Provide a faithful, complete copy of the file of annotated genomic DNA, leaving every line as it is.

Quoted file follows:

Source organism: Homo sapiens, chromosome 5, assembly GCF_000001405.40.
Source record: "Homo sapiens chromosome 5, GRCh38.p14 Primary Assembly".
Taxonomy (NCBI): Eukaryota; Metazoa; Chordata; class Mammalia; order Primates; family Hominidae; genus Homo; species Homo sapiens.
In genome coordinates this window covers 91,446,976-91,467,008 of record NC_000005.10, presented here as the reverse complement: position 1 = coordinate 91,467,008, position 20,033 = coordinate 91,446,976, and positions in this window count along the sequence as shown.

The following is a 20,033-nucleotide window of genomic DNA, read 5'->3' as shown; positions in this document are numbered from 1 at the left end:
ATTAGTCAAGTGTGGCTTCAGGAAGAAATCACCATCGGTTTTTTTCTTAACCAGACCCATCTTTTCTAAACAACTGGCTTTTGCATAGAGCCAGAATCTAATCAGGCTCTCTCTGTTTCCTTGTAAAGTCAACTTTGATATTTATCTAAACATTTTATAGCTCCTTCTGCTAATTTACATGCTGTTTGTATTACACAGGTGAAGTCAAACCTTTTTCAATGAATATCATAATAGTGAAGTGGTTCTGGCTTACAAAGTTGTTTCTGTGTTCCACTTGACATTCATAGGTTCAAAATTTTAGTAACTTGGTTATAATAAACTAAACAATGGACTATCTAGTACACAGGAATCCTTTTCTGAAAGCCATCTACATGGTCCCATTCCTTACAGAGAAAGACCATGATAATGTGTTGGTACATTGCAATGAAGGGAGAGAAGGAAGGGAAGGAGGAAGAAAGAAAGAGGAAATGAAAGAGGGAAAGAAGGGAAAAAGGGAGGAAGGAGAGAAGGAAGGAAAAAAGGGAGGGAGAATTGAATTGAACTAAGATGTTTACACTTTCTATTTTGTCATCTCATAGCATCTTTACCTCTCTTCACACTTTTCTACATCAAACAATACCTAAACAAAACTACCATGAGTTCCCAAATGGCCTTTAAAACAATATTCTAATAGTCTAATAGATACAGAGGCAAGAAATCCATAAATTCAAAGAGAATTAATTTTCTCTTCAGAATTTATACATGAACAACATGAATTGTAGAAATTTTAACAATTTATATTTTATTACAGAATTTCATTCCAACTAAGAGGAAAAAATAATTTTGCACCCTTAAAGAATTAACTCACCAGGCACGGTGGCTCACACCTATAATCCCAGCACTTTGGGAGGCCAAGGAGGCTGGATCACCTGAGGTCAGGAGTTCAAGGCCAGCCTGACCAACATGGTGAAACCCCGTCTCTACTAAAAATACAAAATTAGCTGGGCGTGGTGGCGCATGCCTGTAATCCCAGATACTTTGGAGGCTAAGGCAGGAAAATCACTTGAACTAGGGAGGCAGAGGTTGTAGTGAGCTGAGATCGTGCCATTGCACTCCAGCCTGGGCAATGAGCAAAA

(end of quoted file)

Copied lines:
Source organism: Homo sapiens, chromosome 5, assembly GCF_000001405.40.
Source record: "Homo sapiens chromosome 5, GRCh38.p14 Primary Assembly".
Taxonomy (NCBI): Eukaryota; Metazoa; Chordata; class Mammalia; order Primates; family Hominidae; genus Homo; species Homo sapiens.
In genome coordinates this window covers 91,446,976-91,467,008 of record NC_000005.10, presented here as the reverse complement: position 1 = coordinate 91,467,008, position 20,033 = coordinate 91,446,976, and positions in this window count along the sequence as shown.

The following is a 20,033-nucleotide window of genomic DNA, read 5'->3' as shown; positions in this document are numbered from 1 at the left end:
ATTAGTCAAGTGTGGCTTCAGGAAGAAATCACCATCGGTTTTTTTCTTAACCAGACCCATCTTTTCTAAACAACTGGCTTTTGCATAGAGCCAGAATCTAATCAGGCTCTCTCTGTTTCCTTGTAAAGTCAACTTTGATATTTATCTAAACATTTTATAGCTCCTTCTGCTAATTTACATGCTGTTTGTATTACACAGGTGAAGTCAAACCTTTTTCAATGAATATCATAATAGTGAAGTGGTTCTGGCTTACAAAGTTGTTTCTGTGTTCCACTTGACATTCATAGGTTCAAAATTTTAGTAACTTGGTTATAATAAACTAAACAATGGACTATCTAGTACACAGGAATCCTTTTCTGAAAGCCATCTACATGGTCCCATTCCTTACAGAGAAAGACCATGATAATGTGTTGGTACATTGCAATGAAGGGAGAGAAGGAAGGGAAGGAGGAAGAAAGAAAGAGGAAATGAAAGAGGGAAAGAAGGGAAAAAGGGAGGAAGGAGAGAAGGAAGGAAAAAAGGGAGGGAGAATTGAATTGAACTAAGATGTTTACACTTTCTATTTTGTCATCTCATAGCATCTTTACCTCTCTTCACACTTTTCTACATCAAACAATACCTAAACAAAACTACCATGAGTTCCCAAATGGCCTTTAAAACAATATTCTAATAGTCTAATAGATACAGAGGCAAGAAATCCATAAATTCAAAGAGAATTAATTTTCTCTTCAGAATTTATACATGAACAACATGAATTGTAGAAATTTTAACAATTTATATTTTATTACAGAATTTCATTCCAACTAAGAGGAAAAAATAATTTTGCACCCTTAAAGAATTAACTCACCAGGCACGGTGGCTCACACCTATAATCCCAGCACTTTGGGAGGCCAAGGAGGCTGGATCACCTGAGGTCAGGAGTTCAAGGCCAGCCTGACCAACATGGTGAAACCCCGTCTCTACTAAAAATACAAAATTAGCTGGGCGTGGTGGCGCATGCCTGTAATCCCAGATACTTTGGAGGCTAAGGCAGGAAAATCACTTGAACTAGGGAGGCAGAGGTTGTAGTGAGCTGAGATCGTGCCATTGCACTCCAGCCTGGGCAATGAGCAAAA